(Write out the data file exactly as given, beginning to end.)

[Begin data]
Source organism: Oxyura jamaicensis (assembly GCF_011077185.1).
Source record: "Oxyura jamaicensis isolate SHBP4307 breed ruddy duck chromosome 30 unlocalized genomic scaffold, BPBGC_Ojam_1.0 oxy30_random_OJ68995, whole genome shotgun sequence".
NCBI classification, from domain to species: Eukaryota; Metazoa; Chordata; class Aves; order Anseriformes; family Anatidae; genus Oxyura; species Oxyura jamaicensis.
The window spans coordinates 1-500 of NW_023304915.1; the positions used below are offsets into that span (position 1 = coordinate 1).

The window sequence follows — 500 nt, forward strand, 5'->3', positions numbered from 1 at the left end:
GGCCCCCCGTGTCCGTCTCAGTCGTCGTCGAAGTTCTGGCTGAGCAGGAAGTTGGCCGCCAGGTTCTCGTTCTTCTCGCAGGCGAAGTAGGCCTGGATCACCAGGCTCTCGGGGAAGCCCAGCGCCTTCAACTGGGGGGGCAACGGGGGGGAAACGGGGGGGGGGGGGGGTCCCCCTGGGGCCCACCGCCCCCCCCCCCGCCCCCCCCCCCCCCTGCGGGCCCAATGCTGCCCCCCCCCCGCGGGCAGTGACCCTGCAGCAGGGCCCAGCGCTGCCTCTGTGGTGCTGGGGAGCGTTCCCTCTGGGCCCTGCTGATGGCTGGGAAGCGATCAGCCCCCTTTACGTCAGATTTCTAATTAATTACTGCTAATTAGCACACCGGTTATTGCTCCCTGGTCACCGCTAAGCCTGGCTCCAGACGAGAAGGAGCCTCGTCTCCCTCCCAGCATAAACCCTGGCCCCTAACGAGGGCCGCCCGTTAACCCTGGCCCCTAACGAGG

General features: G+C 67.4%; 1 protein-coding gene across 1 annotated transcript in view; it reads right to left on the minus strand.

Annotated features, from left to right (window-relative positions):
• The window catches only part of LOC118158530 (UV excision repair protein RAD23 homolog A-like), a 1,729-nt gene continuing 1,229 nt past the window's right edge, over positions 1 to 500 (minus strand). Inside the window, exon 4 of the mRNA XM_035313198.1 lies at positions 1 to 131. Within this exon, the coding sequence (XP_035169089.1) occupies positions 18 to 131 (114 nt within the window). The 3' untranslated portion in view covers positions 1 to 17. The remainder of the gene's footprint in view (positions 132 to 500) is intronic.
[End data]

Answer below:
Source organism: Oxyura jamaicensis (assembly GCF_011077185.1).
Source record: "Oxyura jamaicensis isolate SHBP4307 breed ruddy duck chromosome 30 unlocalized genomic scaffold, BPBGC_Ojam_1.0 oxy30_random_OJ68995, whole genome shotgun sequence".
NCBI classification, from domain to species: Eukaryota; Metazoa; Chordata; class Aves; order Anseriformes; family Anatidae; genus Oxyura; species Oxyura jamaicensis.
The window spans coordinates 1-500 of NW_023304915.1; the positions used below are offsets into that span (position 1 = coordinate 1).

The window sequence follows — 500 nt, forward strand, 5'->3', positions numbered from 1 at the left end:
GGCCCCCCGTGTCCGTCTCAGTCGTCGTCGAAGTTCTGGCTGAGCAGGAAGTTGGCCGCCAGGTTCTCGTTCTTCTCGCAGGCGAAGTAGGCCTGGATCACCAGGCTCTCGGGGAAGCCCAGCGCCTTCAACTGGGGGGGCAACGGGGGGGAAACGGGGGGGGGGGGGGGTCCCCCTGGGGCCCACCGCCCCCCCCCCCGCCCCCCCCCCCCCCTGCGGGCCCAATGCTGCCCCCCCCCCGCGGGCAGTGACCCTGCAGCAGGGCCCAGCGCTGCCTCTGTGGTGCTGGGGAGCGTTCCCTCTGGGCCCTGCTGATGGCTGGGAAGCGATCAGCCCCCTTTACGTCAGATTTCTAATTAATTACTGCTAATTAGCACACCGGTTATTGCTCCCTGGTCACCGCTAAGCCTGGCTCCAGACGAGAAGGAGCCTCGTCTCCCTCCCAGCATAAACCCTGGCCCCTAACGAGGGCCGCCCGTTAACCCTGGCCCCTAACGAGG

General features: G+C 67.4%; 1 protein-coding gene across 1 annotated transcript in view; it reads right to left on the minus strand.

Annotated features, from left to right (window-relative positions):
• The window catches only part of LOC118158530 (UV excision repair protein RAD23 homolog A-like), a 1,729-nt gene continuing 1,229 nt past the window's right edge, over positions 1 to 500 (minus strand). Inside the window, exon 4 of the mRNA XM_035313198.1 lies at positions 1 to 131. Within this exon, the coding sequence (XP_035169089.1) occupies positions 18 to 131 (114 nt within the window). The 3' untranslated portion in view covers positions 1 to 17. The remainder of the gene's footprint in view (positions 132 to 500) is intronic.